When I awake, I can either repeat the madness of avoiding that time or, as I did this morning, go to my quiet place and ask God to speak to my heart. At first it is awkward. I’m expecting rejection but without fail, my trust in God is reinforced as I open my bible, my devotional, and a message that was prepared beforehand and tailor made for me this day. I am always blown away by this! “So unworthy, of such blessings.” Not because I am good but because He is good. Not because I am faithful but because He is faithful. I am so very very thankful and can enjoy the beautiful day that is before me because I am forgiven, because I am His!

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Greetings to all,

What strategies do I employ to avoid the seriousness of my sin? I focus on the finished work of Jesus when he declared, “It is finished.” Jesus came to fulfill the law, destroy the power of sin by becoming sin for us, and to destroy the works of the devil. Years ago, I declared to Jesus that I was a sinner in need of a savior. I asked him to forgive me of my many sins, and I invited him to take up residence in my heart. I believed in my heart, and I confessed with my mouth making me a child, adopted into the royal family of God. As Christ followers we must focus on our forgiveness, our righteousness, and our justification, and not on sin. If we have confessed our sinful state, and asked Jesus to forgive us, we are forgiven. God says that he does not remember our sins and lawless deeds; they are gone forever. As a disciple of Christ, I am not only declared righteous, but even flawless. By focusing on these things, and God’s mighty love for me, my heart sings of praise and thanksgiving to him throughout my day. His love, joy, peace, and contentment are my daily companions. He is very good!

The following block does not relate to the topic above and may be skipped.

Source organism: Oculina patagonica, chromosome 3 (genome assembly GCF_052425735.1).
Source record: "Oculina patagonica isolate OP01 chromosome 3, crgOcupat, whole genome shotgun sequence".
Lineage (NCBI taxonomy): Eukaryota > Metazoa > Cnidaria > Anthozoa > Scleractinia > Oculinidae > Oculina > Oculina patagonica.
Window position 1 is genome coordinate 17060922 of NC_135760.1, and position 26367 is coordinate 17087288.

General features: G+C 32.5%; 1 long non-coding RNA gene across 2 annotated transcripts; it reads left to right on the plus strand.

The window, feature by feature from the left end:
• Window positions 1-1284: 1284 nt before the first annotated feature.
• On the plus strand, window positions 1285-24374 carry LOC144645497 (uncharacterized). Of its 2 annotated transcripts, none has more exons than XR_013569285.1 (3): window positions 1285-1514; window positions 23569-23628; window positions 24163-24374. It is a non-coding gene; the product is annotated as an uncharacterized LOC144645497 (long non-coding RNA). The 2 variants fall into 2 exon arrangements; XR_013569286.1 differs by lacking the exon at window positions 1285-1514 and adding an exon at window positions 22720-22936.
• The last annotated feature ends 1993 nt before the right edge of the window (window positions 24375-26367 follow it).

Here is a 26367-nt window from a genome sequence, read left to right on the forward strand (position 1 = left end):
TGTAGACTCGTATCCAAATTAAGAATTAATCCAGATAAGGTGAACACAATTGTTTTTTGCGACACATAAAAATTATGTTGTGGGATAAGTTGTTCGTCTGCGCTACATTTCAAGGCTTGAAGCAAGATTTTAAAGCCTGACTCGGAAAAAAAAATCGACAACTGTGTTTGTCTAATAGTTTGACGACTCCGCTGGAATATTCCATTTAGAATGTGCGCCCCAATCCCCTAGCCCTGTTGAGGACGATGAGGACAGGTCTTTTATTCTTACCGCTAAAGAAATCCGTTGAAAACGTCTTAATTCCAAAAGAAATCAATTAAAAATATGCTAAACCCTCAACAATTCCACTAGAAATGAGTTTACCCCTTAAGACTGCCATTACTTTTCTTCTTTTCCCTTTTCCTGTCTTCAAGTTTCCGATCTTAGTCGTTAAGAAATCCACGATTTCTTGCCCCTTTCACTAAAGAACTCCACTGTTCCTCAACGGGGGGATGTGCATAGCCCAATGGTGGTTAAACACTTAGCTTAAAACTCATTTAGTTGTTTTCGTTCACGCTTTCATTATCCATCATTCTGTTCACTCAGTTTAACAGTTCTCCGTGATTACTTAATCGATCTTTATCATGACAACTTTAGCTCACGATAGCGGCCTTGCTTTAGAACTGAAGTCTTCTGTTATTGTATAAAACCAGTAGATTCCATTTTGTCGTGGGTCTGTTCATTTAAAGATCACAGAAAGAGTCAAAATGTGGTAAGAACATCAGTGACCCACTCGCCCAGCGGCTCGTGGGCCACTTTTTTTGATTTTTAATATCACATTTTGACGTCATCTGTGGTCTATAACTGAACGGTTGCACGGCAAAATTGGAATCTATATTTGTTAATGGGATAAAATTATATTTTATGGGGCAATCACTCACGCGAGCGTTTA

How does God’s permanent commitment to me help me trust him? I focus on Jesus, who is “grace and truth,” which John declared in John 1:17; and what is written above. When my focus is on Jesus I cannot focus on guilt, shame, condemnation or fear. We live in a sinful, fallen world that is incredibly narcissistic, and in this life we will have troubles. But by casting my cares on him I experience peace, even in the trials of life. Like many others, I have experienced considerable pain in this life, but as my faith in Jesus grew, so did his abundant supply: a great career, a wonderful wife, healing of cancer and a severed tendon in my hand, and so much more. Jesus is lovely, and so worthy of our love, praise and thanksgiving. By focusing on Jesus, and my eternal home in Heaven, the trials and tribulations of this life seem to lose their disruptive power. Jesus is more than good, he is very good. May you be richly blessed!

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Like @sig, I employ business as an avoidance strategy. I will use anything to occupy my mind. I eventually tire, though :tired_face:, and God says, “You ready to deal, son?” :smirk: The funny part is God does not worry about how long it takes me to come around. He just waits…and waits…and waits…until I stop struggling. He is there the whole time, though. He never leaves me.

I also point my finger at other people. That is a not-so-great avoidance strategy because people seem to like me less when I do it :thinking:. These are times when God says, “All right, you asked for it. Let me hold the mirror in front of you.” He usually uses the victim of my finger-pointing as the mirror. This is no fun, but it usually takes less time to fail than the first strategy.